- 57% of surveyed employees say a poor work-life balance is a deal-breaker when considering a job.
- 66% of workers say they often skip at least one meal per day because of work.
- 42% of these same workers say they worry there will be issues at work when they’re away.
In order to overcome these statistics, company leaders must recognize the power of JOMO instead, teach this concept to their employees, and develop a structure that is built on a separation of work and home moving forward. With that being said, let’s take a closer look at the meaning of JOMO and how to build these dynamics effectively for the new year ahead.
‘What is JOMO?’: Teaching your team a sense of balance through structure
According to Connections by Finsa, “JOMO is the acronym for the Joy of Missing Out, or enjoying what you’re doing in each moment without worrying about what everyone else is doing. JOMO is a sociological phenomenon which is a response to FOMO, or the Fear of Missing Out, the fear of being “out of the loop”, or not being the “coolest.””
When it comes to workplace JOMO, the idea is to be content with putting work aside when leaving the office and choosing to separate life from work in a healthy manner. This helps employees to have more time with their friends and families while also reducing burnout and dissatisfaction in the workplace as well. For restoration and carpet cleaning professionals, the ability to clock out at the same time each day and put projects aside during family and self care time helps to increase productivity and passion when on the job during scheduled hours.
However, developing workplace structures that embrace this concept is easier said than done. Fortunately, there are a few ways to develop these dynamics that business owners and leaders can begin to implement immediately for greater success and lower turnover rates in the future. Here are just a few ideas to get started:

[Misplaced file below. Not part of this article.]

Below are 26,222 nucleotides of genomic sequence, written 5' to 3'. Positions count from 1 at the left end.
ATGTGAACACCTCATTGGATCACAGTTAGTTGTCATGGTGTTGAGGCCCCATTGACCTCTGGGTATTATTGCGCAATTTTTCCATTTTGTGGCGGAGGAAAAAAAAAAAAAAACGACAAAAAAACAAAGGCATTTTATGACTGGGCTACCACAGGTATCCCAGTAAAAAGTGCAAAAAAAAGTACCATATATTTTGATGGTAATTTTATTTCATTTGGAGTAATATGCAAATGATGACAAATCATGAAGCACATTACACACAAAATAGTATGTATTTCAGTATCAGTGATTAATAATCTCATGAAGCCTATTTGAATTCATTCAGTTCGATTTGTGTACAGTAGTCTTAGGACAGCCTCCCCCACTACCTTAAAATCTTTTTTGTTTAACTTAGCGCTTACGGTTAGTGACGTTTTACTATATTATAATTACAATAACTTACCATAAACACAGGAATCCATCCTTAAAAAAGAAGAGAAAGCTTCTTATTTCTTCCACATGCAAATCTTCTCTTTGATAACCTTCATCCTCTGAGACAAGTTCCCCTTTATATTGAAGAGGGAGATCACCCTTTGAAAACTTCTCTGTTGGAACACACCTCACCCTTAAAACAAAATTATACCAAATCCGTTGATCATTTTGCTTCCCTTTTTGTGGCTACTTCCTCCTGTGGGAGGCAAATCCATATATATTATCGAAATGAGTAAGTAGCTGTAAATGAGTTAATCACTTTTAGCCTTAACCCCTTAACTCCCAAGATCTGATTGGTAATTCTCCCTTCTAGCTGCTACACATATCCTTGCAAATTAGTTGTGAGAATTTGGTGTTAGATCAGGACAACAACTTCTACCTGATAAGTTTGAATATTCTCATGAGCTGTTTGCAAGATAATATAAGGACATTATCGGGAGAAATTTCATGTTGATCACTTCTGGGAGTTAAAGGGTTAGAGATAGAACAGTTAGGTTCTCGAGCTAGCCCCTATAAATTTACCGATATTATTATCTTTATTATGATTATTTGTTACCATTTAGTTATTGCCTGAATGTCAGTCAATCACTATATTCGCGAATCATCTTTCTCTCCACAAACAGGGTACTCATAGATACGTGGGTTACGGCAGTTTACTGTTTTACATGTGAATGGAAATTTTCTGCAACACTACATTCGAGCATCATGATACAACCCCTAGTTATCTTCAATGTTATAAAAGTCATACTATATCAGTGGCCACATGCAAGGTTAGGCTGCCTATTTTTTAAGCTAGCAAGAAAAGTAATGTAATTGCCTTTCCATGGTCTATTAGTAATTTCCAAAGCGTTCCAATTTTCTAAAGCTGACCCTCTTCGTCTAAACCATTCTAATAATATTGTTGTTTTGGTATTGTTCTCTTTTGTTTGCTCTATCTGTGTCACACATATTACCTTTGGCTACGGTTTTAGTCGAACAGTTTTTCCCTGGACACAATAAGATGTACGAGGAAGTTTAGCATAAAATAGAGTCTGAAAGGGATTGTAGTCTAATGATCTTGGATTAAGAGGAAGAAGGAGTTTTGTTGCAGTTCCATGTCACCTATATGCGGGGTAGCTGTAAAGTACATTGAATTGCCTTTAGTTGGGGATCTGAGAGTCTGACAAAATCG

- Set boundaries with clients
- Define employee hours and approve all overtime personally
- Create structures to help parents and struggling employees find time for personal needs
- Conduct standups and one-on-ones to ensure your team is heard
- Ecnourage vacation time and self care outside of the workplace
- cut all communications that aren’t emergencies after hours
- Respect your employees’ off days
- Lead by example and create your own work-life balance
By slowly but surely adding these strategies to your daily operations, you can show your team that yo ucare, increase your retention rates, and find new talent based on the satisfaction of your current team likewise. Plus, who doesn’t love saving money through retention anyways? According to PeopleKeep, “Some studies predict that every time a business replaces a salaried employee, it costs 6 to 9 months’ salary on average. For a manager making $60,000 a year, that’s $30,000 to $45,000 in recruiting and training expenses.”
With astonishing numbers like this attributed to employee turnover, it only makes further sense to embrace JOMO, ditch the feelings of FOMO and burnout within your team, and create a truly satisfied workforce just in time for the start of the new year.